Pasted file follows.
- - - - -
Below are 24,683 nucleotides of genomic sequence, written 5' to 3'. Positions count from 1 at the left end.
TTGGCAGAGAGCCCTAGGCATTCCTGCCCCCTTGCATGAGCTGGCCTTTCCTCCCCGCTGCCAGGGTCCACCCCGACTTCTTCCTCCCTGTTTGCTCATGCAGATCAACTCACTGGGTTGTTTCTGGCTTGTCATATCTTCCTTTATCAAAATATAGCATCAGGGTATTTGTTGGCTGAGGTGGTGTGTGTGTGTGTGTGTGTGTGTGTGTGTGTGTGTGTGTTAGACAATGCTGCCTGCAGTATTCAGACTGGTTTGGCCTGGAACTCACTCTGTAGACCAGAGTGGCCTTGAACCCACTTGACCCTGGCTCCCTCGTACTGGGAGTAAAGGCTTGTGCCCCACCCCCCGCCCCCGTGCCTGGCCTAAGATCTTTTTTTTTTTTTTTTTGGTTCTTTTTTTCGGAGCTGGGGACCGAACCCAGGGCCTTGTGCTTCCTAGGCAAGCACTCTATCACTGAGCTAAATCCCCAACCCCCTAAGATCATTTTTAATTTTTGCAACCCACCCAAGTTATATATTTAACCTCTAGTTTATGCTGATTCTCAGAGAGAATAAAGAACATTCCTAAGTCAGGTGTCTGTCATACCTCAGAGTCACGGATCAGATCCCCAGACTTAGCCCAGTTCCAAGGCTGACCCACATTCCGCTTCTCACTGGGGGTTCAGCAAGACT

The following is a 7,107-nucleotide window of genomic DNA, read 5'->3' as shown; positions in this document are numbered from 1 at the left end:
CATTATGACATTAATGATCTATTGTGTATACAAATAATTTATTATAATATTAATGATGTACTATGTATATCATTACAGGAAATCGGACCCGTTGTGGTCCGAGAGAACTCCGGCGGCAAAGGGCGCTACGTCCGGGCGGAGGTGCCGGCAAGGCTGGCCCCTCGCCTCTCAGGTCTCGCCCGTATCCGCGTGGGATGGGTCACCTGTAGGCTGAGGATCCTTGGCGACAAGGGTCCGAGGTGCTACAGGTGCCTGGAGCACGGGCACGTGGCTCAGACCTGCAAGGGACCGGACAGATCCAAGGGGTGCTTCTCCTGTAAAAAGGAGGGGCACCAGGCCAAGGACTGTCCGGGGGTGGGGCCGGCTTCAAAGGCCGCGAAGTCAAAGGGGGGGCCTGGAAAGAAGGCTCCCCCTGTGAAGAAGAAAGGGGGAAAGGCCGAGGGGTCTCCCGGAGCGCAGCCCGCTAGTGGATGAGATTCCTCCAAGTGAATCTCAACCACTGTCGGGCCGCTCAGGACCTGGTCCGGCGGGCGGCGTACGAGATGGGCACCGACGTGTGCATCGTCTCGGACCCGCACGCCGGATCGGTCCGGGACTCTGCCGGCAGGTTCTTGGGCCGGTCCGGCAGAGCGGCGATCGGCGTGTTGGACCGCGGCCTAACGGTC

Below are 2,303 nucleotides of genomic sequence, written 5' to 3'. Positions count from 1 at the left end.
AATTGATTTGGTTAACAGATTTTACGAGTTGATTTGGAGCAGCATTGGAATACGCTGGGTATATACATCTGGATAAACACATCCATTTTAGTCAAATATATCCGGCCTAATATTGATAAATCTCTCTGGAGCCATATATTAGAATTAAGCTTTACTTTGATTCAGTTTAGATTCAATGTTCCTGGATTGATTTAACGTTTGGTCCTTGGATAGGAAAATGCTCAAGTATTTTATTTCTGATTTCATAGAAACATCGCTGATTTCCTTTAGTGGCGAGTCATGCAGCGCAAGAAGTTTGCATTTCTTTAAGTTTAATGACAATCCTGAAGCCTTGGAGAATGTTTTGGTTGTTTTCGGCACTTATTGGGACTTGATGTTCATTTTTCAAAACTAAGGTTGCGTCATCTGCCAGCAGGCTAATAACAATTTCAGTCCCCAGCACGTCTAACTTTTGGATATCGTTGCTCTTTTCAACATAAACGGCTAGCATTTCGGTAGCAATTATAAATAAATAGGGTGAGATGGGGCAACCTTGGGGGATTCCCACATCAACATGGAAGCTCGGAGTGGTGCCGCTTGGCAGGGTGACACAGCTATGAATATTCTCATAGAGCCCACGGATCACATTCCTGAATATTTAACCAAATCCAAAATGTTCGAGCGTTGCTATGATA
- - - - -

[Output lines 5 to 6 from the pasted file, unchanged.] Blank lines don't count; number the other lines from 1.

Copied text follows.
Below are 2,303 nucleotides of genomic sequence, written 5' to 3'. Positions count from 1 at the left end.
AATTGATTTGGTTAACAGATTTTACGAGTTGATTTGGAGCAGCATTGGAATACGCTGGGTATATACATCTGGATAAACACATCCATTTTAGTCAAATATATCCGGCCTAATATTGATAAATCTCTCTGGAGCCATATATTAGAATTAAGCTTTACTTTGATTCAGTTTAGATTCAATGTTCCTGGATTGATTTAACGTTTGGTCCTTGGATAGGAAAATGCTCAAGTATTTTATTTCTGATTTCATAGAAACATCGCTGATTTCCTTTAGTGGCGAGTCATGCAGCGCAAGAAGTTTGCATTTCTTTAAGTTTAATGACAATCCTGAAGCCTTGGAGAATGTTTTGGTTGTTTTCGGCACTTATTGGGACTTGATGTTCATTTTTCAAAACTAAGGTTGCGTCATCTGCCAGCAGGCTAATAACAATTTCAGTCCCCAGCACGTCTAACTTTTGGATATCGTTGCTCTTTTCAACATAAACGGCTAGCATTTCGGTAGCAATTATAAATAAATAGGGTGAGATGGGGCAACCTTGGGGGATTCCCACATCAACATGGAAGCTCGGAGTGGTGCCGCTTGGCAGGGTGACACAGCTATGAATATTCTCATAGAGCCCACGGATCACATTCCTGAATATTTAACCAAATCCAAAATGTTCGAGCGTTGCTATGATA